The idea for this post came as a result of a tweet conversation I had a couple of months ago with a fellow blogger. I think he confused LinkedIn endorsements with LinkedIn recommendations; we started discussing it and ended up with a blog post topic. So, what are LinkedIn Recommendations and why should you care?
Let me outline really quick the difference between LinkedIn endorsements and LinkedIn recommendations.
You give endorsements on LinkedIn with one click, often in bulk, and most often as a result of LinkedIn offering you to do so. More often than not LI endorsements don’t mean anything, really. It could have been a great feature but it is heavily abused by LI members and for that reason – useless. Check out my post about LI endorsements if you have not read it before.
LinkedIn recommendations on the other hand, are super useful. They are very different from endorsements. I don’t recall LinkedIn ever urging me to leave a recommendation. To the contrary – you have to make an extra effort to recommend someone for something.
In brief, the steps are: go to their profile, ignore the endorse button and click the little arrow next to it; choose “Recommend” from the drop down menu and then – select where you have worked with this person and what was your relationship (colleagues, reported to them, they reported to you, different departments, etc.); write your recommendations and after sending it – wait for the other party to approve it for public publishing on their profile.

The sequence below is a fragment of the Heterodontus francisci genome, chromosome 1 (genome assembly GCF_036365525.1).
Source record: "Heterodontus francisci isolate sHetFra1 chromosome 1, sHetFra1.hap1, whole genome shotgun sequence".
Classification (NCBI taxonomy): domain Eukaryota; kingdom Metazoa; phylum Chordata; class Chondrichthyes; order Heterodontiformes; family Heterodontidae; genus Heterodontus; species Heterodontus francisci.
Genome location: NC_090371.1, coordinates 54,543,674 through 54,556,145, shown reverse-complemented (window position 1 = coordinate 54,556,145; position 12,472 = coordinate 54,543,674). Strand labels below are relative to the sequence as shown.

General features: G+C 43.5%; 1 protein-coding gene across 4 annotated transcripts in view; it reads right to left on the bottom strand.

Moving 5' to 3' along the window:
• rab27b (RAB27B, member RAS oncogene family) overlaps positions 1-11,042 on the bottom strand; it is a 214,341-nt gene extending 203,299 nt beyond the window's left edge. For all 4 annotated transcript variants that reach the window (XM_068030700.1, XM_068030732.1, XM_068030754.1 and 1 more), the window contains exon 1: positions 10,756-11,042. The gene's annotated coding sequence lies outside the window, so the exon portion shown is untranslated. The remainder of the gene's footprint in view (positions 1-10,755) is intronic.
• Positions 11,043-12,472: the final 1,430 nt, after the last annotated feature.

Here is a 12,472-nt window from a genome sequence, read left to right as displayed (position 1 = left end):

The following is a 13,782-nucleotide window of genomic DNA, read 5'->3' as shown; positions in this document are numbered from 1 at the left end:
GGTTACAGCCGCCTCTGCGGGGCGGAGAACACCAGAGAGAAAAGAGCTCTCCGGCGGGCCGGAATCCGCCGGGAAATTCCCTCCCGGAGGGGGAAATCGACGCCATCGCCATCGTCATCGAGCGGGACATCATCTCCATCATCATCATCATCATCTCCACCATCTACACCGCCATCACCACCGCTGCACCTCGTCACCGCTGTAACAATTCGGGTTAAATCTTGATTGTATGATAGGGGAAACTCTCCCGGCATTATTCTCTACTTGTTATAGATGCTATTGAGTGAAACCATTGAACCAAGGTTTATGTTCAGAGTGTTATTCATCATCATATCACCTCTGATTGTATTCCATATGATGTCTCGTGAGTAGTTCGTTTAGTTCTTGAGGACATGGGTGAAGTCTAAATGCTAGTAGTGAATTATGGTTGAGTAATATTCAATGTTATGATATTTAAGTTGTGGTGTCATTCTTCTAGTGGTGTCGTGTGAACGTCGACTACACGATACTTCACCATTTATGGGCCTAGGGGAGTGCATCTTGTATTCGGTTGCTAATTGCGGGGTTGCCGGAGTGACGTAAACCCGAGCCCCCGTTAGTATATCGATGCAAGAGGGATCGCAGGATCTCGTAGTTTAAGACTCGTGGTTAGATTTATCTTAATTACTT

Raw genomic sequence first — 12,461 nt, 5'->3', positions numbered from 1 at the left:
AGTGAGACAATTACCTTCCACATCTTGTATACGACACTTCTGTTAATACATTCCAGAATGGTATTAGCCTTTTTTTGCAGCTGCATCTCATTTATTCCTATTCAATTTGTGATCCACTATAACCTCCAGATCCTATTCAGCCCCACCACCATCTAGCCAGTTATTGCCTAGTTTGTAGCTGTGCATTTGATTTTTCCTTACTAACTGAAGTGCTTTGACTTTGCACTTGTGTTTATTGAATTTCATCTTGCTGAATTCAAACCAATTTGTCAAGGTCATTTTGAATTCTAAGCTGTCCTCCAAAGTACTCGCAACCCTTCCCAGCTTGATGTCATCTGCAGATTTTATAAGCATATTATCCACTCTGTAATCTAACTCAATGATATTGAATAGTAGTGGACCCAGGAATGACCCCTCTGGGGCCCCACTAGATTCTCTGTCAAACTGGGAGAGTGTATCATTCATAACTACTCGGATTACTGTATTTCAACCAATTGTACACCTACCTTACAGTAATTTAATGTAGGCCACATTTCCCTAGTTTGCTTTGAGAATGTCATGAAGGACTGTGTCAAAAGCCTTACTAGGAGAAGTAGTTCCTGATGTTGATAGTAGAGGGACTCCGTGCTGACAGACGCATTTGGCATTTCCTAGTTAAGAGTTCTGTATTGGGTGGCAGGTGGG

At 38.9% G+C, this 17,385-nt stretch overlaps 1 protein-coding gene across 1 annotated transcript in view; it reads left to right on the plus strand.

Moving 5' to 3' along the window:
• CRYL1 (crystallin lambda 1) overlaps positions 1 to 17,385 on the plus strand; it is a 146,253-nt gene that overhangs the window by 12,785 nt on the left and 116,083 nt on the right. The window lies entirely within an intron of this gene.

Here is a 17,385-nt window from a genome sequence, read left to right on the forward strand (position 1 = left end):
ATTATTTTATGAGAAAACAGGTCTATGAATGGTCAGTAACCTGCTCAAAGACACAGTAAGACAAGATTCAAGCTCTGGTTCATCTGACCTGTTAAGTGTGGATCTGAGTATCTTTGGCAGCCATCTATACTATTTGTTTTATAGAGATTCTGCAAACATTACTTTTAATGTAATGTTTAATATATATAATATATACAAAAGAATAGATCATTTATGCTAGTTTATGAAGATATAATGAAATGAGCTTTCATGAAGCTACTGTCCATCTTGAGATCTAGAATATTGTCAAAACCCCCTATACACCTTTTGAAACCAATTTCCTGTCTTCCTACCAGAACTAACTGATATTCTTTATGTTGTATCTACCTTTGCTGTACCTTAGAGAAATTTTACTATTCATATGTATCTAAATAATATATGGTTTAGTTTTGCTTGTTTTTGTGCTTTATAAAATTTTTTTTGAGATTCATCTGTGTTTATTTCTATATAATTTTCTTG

As you can see – it is not only harder to leave a recommendation to someone; you need to have actually worked with them to do so. This is a prerequisite for honest review and I am sure LI members who use the professional network properly, don’t ask random people for false recommendations.
If you don’t have LinkedIn recommendations, it won’t hurt you.
Maybe you are new to LinkedIn. Or maybe you don’t have a lot of completed projects just yet to ask for recommendations. Or maybe your colleagues who can recommend your work are not on LinkedIn. Whatever the case – don’t worry. It is better to have LI recommendations but it is not the end of the world if you don’t (yet).
There are some benefits for you if you have LI recommendations though.
To name a few:
- you are more visible and better positioned in searches
- it adds credibility and value to your profile
- people who are looking for new team members may be more inclined to hire you if you have a recommendation, especially if it is by someone in their own network
You should know that although recommendations are reassuring, they are rarely a deciding factor to hire you or not.
To take advantage of the above benefits, ask for recommendations on LinkedIn.
Not many people give recommendations to their connections without being asked first. Having said this, make sure you ask for the recommendations you want to get.
When asking, be specific. Ask only when you have worked with someone and you know they are happy with your work. Otherwise, you risk getting no recommendation or even worse, getting a bad reference.
A good practice to get more LI recommendations is to give them first. If you want someone to recommend your work, you recommend theirs first. Then they will be more inclined to return the favor and write a recommendation on LinkedIn for you.
In any case, you should ask and remember the above rules – be specific and be sure the person you ask for a recommendation is happy with your work.
I realize this post will probably raise more questions and lead to more posts about LinkedIn recommendations – how to ask for them, how to write them, should you always display all of your recommendations, what about recommendations on pages, etc. So let me ask you –